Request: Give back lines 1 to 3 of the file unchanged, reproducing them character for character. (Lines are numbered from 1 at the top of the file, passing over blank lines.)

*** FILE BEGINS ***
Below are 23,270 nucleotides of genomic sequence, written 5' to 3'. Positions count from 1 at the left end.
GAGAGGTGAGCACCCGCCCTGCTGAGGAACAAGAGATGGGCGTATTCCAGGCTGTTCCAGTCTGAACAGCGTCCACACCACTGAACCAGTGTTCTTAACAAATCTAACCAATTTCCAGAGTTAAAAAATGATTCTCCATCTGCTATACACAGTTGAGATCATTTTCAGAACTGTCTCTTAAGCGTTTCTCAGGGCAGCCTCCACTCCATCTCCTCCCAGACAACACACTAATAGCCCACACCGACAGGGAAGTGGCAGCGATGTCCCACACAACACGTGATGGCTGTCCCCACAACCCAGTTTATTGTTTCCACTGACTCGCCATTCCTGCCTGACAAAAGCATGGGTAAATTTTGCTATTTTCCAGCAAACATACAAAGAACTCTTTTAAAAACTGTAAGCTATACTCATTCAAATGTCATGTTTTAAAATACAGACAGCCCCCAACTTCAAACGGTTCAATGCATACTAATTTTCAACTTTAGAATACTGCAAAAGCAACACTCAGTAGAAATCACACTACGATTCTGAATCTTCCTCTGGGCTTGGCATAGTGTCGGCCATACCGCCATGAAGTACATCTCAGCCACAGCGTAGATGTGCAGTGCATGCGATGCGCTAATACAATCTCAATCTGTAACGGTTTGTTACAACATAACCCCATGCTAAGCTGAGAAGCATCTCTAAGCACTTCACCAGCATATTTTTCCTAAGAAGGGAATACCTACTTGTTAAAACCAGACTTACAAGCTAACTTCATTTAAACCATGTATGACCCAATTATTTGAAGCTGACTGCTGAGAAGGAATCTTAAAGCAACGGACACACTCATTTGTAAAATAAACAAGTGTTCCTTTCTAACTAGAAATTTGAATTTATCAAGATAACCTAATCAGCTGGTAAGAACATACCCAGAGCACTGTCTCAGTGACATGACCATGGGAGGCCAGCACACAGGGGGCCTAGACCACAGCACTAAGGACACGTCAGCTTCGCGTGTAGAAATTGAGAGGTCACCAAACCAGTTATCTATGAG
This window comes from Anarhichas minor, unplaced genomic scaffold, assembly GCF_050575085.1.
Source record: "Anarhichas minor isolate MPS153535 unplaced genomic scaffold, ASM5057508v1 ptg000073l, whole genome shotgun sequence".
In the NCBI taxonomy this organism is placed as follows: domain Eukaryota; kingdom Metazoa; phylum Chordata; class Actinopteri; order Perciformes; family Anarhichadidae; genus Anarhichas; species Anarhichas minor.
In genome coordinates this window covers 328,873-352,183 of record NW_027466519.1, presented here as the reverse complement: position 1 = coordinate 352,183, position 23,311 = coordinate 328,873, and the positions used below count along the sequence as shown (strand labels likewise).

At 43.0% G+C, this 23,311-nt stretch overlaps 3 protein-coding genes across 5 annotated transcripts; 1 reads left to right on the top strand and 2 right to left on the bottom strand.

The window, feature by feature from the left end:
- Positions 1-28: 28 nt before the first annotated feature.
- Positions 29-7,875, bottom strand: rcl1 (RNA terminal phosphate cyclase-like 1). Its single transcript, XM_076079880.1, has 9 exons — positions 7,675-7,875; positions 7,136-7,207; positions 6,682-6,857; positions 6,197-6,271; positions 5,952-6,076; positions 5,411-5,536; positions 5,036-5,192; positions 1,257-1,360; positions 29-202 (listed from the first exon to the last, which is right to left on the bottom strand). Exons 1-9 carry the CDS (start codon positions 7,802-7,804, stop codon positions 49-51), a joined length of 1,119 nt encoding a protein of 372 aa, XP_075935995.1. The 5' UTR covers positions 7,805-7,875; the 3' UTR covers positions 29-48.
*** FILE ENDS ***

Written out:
Below are 23,270 nucleotides of genomic sequence, written 5' to 3'. Positions count from 1 at the left end.
GAGAGGTGAGCACCCGCCCTGCTGAGGAACAAGAGATGGGCGTATTCCAGGCTGTTCCAGTCTGAACAGCGTCCACACCACTGAACCAGTGTTCTTAACAAATCTAACCAATTTCCAGAGTTAAAAAATGATTCTCCATCTGCTATACACAGTTGAGATCATTTTCAGAACTGTCTCTTAAGCGTTTCTCAGGGCAGCCTCCACTCCATCTCCTCCCAGACAACACACTAATAGCCCACACCGACAGGGAAGTGGCAGCGATGTCCCACACAACACGTGATGGCTGTCCCCACAACCCAGTTTATTGTTTCCACTGACTCGCCATTCCTGCCTGACAAAAGCATGGGTAAATTTTGCTATTTTCCAGCAAACATACAAAGAACTCTTTTAAAAACTGTAAGCTATACTCATTCAAATGTCATGTTTTAAAATACAGACAGCCCCCAACTTCAAACGGTTCAATGCATACTAATTTTCAACTTTAGAATACTGCAAAAGCAACACTCAGTAGAAATCACACTACGATTCTGAATCTTCCTCTGGGCTTGGCATAGTGTCGGCCATACCGCCATGAAGTACATCTCAGCCACAGCGTAGATGTGCAGTGCATGCGATGCGCTAATACAATCTCAATCTGTAACGGTTTGTTACAACATAACCCCATGCTAAGCTGAGAAGCATCTCTAAGCACTTCACCAGCATATTTTTCCTAAGAAGGGAATACCTACTTGTTAAAACCAGACTTACAAGCTAACTTCATTTAAACCATGTATGACCCAATTATTTGAAGCTGACTGCTGAGAAGGAATCTTAAAGCAACGGACACACTCATTTGTAAAATAAACAAGTGTTCCTTTCTAACTAGAAATTTGAATTTATCAAGATAACCTAATCAGCTGGTAAGAACATACCCAGAGCACTGTCTCAGTGACATGACCATGGGAGGCCAGCACACAGGGGGCCTAGACCACAGCACTAAGGACACGTCAGCTTCGCGTGTAGAAATTGAGAGGTCACCAAACCAGTTATCTATGAG
This window comes from Anarhichas minor, unplaced genomic scaffold, assembly GCF_050575085.1.